I haven’t been to Aulden Farm for years although I regularly chat with Gill at various plant events.  I seem to remember some years back when there was a drought and everything looked a little dry.  Not so this year, all very lush and bountiful.  Aulden Farm is the type of garden that really appeals to me.  It is a very natural garden without being a wilderness.  The grass fades into the full borders which overflow with all manner of interesting plants.  This isn’t a garden which relies on design and structure nor for that matter is it a garden which relies on unusual plants; it is a garden which seems to capture both extremes in a space which envelopes you in plants and wildlife with paths that encourage you to explore further.

The Whiteheads are plantsmen (or should I say plants people).  They are consummate growers and sell all manner of plants at various groups and events.  They also have an informal nursery at their garden for open gardens days under the NGS and other visitors.  Needless to say being a group of plant fanatics the nursery was the first stop for many.  As ever in these circumstances I take advantage of the distraction to get into the garden and take some photos before it fills with people.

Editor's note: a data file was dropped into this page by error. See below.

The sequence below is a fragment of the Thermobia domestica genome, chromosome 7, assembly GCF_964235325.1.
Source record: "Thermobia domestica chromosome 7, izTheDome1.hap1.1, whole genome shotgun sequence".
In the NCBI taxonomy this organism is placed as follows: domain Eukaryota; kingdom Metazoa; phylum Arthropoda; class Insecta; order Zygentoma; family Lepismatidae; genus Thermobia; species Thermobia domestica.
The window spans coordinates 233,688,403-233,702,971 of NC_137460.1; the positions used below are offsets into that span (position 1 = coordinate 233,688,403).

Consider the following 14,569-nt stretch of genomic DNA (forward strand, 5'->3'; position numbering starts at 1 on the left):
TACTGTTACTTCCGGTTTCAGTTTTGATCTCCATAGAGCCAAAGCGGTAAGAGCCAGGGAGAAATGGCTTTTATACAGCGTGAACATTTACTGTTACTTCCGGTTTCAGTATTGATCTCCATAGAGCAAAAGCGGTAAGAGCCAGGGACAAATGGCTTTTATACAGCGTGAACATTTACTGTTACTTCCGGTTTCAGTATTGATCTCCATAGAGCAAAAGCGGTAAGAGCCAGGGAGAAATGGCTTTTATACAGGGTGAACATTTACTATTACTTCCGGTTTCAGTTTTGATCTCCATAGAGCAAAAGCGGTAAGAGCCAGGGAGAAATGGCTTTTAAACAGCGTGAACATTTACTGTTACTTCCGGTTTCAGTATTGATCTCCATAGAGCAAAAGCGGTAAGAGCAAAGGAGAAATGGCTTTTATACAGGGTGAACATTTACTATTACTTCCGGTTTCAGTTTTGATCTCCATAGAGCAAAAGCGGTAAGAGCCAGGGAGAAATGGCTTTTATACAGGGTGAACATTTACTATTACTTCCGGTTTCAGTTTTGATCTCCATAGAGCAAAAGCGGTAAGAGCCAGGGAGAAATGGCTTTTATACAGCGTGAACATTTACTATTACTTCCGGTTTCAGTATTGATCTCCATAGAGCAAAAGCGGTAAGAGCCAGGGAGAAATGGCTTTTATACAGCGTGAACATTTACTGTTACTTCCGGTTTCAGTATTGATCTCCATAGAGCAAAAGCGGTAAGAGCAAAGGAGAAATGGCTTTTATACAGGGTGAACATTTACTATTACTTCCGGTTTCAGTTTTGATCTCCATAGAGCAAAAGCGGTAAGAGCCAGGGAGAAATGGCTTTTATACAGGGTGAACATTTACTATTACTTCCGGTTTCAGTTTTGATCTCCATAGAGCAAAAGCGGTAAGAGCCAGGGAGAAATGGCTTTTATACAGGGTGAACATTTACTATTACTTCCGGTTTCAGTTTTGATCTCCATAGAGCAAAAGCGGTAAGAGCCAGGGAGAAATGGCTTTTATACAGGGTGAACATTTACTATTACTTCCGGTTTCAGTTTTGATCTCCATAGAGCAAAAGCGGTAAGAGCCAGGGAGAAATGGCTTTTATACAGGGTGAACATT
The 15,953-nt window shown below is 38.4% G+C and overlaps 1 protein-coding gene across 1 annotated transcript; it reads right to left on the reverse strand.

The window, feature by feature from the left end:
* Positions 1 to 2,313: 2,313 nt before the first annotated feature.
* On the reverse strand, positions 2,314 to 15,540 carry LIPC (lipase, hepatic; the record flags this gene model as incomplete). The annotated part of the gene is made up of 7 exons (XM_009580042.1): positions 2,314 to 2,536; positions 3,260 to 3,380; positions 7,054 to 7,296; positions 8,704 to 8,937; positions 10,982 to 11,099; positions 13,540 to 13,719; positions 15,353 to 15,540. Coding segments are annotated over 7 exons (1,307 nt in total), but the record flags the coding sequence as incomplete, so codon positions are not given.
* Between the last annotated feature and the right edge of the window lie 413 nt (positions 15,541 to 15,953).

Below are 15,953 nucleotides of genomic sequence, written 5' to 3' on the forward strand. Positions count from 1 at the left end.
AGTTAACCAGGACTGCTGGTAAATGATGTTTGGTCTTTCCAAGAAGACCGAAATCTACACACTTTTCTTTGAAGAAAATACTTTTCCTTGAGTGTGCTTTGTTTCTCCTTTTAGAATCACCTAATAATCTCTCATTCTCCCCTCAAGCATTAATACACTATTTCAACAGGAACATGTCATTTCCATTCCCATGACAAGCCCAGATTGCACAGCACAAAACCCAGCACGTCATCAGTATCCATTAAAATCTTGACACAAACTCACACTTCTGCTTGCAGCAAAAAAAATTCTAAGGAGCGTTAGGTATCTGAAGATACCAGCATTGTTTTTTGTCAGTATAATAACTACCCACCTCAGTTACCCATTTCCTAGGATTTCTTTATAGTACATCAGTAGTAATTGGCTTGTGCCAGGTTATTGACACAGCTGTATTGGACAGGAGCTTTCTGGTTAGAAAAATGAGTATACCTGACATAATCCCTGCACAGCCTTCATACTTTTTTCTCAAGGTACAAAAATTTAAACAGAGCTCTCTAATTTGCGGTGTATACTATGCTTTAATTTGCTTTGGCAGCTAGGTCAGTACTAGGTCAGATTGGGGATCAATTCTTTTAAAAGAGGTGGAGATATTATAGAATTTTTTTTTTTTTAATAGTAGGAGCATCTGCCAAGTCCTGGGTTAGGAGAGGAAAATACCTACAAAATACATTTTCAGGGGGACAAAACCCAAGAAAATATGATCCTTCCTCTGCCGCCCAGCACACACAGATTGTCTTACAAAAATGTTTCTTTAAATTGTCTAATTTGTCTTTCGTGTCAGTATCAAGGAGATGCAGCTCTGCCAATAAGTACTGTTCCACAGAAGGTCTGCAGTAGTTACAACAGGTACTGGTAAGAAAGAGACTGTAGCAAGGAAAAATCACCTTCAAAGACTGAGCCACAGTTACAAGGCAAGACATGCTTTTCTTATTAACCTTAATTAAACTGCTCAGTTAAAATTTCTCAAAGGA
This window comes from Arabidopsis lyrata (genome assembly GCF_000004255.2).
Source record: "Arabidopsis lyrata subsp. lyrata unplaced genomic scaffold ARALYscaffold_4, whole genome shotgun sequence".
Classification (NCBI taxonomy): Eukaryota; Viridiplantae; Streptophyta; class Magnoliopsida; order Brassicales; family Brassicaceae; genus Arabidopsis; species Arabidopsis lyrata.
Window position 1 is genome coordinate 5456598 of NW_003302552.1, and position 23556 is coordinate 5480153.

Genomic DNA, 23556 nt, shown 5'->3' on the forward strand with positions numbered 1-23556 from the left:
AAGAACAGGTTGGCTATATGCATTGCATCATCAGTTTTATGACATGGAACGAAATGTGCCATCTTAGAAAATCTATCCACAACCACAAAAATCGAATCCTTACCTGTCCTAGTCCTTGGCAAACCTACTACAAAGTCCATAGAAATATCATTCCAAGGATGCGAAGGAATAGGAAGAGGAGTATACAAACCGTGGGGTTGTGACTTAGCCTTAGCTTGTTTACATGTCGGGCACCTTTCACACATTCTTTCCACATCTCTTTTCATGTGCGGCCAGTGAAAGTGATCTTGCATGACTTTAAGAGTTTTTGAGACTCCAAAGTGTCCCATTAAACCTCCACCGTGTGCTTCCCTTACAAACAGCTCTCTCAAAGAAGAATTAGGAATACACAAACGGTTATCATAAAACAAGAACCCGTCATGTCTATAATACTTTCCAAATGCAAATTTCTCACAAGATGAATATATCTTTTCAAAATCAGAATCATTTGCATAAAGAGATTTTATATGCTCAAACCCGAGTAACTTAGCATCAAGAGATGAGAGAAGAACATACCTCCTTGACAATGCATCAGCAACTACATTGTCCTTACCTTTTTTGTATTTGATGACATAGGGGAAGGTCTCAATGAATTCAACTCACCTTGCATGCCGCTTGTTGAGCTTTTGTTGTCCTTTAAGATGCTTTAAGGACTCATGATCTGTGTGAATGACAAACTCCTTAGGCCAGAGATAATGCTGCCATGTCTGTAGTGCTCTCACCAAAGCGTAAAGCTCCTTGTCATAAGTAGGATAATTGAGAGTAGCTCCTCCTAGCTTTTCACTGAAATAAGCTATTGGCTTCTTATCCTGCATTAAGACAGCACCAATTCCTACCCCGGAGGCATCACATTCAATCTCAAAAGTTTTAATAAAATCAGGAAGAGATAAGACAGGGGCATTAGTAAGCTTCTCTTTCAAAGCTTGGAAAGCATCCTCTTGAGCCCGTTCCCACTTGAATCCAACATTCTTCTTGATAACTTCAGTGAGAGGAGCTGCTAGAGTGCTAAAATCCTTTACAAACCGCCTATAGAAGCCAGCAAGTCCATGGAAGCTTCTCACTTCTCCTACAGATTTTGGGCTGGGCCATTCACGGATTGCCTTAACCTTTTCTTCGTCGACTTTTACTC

One of the key feature of the main garden is a dry river bed which meanders across the site being more full of water one end than the other – I didn’t really get a handle on the logistics of it.  But the moisture creates the perfect environment for Siberian Irises -as you can see from the photos on this blog post.  They look so good in large clumps and they were so full of flowers unlike mine which have been very mean with their flowers this year.

For some reason I hadn’t really registered that there was a national collection to see in the garden, although I have been told this before but my brain is full of work stuff and was obviously have a sabbatical on Saturday.  Anyway, I was rather surprised to come across a gate leading to a large field like area of garden full of raised beds full of irises. As with any good national collection the beds have a clear planting plan displayed for visitors so you can mostly work out the name of the variety you are admiring. I liked most of them, my tastes are so catholic, but I was interested in the varieties with larger petals (or perianths as I think we were told to call them by Dr Sutton – must check my notes).  I am used to the more simple, natural siberian irises but the hybrids have three larger chunkier perianths which really appealed to me; but then I do love Ensata iris and these have a similar type of flower head.